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This question was very interesting: What do we call people who go to the gym?

Now I am wondering if there is a word for someone like me who works out at home. What I refer to is weight training, work with bars, HIIT (high intensive interval training) and some yoga or stretching exercises.

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  • "home-trainer" ;) – mplungjan Jan 8 '14 at 10:32
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    I can't think of any established term, but "stay-at-home gym rat" (not unlike stay-at-home mom) could work, particularly if you have a lot of equipment at home. It also might depend on your motivation for staying at home: "shy fitness buff" might work, or "reclusive fitness buff," if your main reason for not going to the gym was that you didn't like to be around other people, or "broke fitness enthusiast" if your main reason was that you couldn't afford to become a member of a gym. – J.R. Jan 8 '14 at 10:35
  • ‘Jane Fonda’? :-þ – Janus Bahs Jacquet Jan 8 '14 at 11:50
  • Ha ha ha +J.R. it is because it is not time efficient - it takes you time to travel to gym and back, it takes time to go to get a locker or you have to speak with people, or suddenly you spend too much time using some machines because you have been distracted from women rears. Usually 150 lbs of weight and a bar do the same at home and here there aren't 24/7 gyms and I can't workout at 1 am in the morning for example. I do a simple program 6 exercise 3 sets of 10 repetition, watching about my form when doing it and doing it really slow, staying focus on the movement. – speedyGonzales Jan 8 '14 at 11:54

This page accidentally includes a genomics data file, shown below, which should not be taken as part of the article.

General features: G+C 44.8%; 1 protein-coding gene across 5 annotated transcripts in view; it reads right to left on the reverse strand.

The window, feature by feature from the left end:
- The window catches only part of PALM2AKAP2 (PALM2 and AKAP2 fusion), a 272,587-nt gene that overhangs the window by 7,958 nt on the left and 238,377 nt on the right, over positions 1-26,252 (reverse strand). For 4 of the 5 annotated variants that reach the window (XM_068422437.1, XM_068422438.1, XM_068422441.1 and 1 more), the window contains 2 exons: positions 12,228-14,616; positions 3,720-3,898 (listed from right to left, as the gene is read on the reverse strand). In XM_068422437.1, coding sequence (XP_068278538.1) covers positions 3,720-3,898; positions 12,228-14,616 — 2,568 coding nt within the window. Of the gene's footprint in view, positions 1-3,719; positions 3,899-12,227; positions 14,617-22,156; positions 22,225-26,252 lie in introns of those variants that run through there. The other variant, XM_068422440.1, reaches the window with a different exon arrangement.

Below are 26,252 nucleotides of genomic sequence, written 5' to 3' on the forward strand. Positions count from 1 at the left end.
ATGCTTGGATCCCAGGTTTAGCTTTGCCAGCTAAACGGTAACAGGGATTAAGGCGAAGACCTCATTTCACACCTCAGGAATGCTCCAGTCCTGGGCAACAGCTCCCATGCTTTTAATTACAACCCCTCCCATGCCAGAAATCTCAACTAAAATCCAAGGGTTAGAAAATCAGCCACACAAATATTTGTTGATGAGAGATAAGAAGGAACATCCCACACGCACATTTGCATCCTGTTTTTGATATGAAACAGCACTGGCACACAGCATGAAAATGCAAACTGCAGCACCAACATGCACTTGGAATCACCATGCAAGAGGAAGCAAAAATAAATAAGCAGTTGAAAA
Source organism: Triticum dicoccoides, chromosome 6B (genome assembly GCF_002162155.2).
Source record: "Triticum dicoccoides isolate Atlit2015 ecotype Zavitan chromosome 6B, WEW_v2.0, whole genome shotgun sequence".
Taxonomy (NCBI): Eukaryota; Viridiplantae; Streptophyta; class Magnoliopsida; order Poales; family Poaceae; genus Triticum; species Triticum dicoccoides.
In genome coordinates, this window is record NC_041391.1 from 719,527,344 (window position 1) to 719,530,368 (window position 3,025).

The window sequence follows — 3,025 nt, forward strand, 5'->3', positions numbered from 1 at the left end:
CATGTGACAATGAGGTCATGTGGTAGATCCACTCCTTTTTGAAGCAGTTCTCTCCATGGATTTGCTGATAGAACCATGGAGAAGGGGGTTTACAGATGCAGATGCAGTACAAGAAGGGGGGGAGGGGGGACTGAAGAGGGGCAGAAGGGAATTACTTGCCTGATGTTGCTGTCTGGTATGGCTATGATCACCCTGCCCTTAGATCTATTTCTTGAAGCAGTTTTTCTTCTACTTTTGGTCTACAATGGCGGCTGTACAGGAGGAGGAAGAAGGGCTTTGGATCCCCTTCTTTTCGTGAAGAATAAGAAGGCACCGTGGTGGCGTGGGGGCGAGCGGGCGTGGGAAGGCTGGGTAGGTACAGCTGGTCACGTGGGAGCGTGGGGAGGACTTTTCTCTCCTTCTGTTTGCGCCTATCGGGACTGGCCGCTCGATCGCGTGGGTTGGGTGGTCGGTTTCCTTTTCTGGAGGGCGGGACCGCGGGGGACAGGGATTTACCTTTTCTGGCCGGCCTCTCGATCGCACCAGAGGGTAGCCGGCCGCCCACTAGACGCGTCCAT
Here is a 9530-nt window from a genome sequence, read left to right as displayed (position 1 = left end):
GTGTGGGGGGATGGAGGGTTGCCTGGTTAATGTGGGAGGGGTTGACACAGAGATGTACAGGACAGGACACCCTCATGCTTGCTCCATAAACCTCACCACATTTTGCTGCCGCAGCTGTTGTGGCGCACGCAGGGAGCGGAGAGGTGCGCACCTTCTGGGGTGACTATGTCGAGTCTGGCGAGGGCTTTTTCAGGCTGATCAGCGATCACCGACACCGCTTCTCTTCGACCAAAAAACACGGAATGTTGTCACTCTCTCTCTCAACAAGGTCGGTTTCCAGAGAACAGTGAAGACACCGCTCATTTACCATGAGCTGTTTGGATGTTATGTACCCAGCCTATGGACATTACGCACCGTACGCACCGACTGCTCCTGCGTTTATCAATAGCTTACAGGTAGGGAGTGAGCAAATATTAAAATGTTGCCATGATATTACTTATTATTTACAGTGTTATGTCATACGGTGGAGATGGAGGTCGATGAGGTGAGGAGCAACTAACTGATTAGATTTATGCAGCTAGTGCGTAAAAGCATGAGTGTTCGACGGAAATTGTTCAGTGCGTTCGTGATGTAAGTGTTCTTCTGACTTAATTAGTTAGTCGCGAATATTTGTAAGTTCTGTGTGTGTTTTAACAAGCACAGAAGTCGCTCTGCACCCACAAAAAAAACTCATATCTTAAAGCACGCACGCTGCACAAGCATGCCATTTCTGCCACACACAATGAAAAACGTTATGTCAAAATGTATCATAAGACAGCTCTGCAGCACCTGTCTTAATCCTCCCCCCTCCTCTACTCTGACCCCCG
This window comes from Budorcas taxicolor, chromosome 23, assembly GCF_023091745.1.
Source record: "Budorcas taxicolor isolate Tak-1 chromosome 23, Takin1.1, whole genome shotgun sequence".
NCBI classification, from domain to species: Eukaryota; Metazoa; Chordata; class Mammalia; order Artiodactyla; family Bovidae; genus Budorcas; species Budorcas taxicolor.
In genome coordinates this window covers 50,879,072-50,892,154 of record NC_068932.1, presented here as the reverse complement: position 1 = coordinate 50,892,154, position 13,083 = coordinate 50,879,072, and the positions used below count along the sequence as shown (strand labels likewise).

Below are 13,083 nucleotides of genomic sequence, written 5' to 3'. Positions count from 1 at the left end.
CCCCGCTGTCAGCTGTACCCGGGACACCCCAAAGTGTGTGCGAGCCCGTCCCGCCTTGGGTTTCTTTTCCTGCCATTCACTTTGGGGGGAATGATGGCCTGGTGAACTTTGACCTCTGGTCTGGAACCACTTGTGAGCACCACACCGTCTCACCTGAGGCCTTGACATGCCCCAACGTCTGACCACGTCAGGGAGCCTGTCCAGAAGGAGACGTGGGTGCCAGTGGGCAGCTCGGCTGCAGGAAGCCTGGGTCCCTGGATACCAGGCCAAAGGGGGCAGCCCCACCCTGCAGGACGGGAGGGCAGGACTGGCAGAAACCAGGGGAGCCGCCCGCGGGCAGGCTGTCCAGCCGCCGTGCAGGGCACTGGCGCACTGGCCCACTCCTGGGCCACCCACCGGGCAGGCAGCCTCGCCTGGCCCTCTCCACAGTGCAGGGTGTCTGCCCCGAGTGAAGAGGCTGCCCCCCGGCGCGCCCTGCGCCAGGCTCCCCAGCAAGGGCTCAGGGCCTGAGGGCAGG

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    If you have home-schoolers, you can have home–work-outers. :) – tchrist Jan 8 '14 at 13:59
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No, there is no such word. The closest would be "home training" or "home trainer" but I don't think it is extremely common and is likely to get confused with skill training at home or someone who comes to your home to train you in something.

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  • Anything with 'trainer' and athletics screams British English. – philshem Mar 7 '14 at 20:26
  • @philshem: The most common usage in the US is "personal trainer" (although we also use "fitness instructor" or "physical therapist"). – MrHen Mar 7 '14 at 20:27
  • Yes, good point. But 'training' implies 'instructing', like for dogs. – philshem Mar 7 '14 at 20:28
  • @philshem: Not always. Athletics teams have entire segments of their calendars blocked off for "training" and most colleges offer "weight training" courses. (This is still US usage.) – MrHen Mar 7 '14 at 20:30
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I have heard and used the expression, closet gym rat, to describe a person who works out a ton by themselves - usually at home.

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If someone works out where they live, they'd be called a domestic trainer

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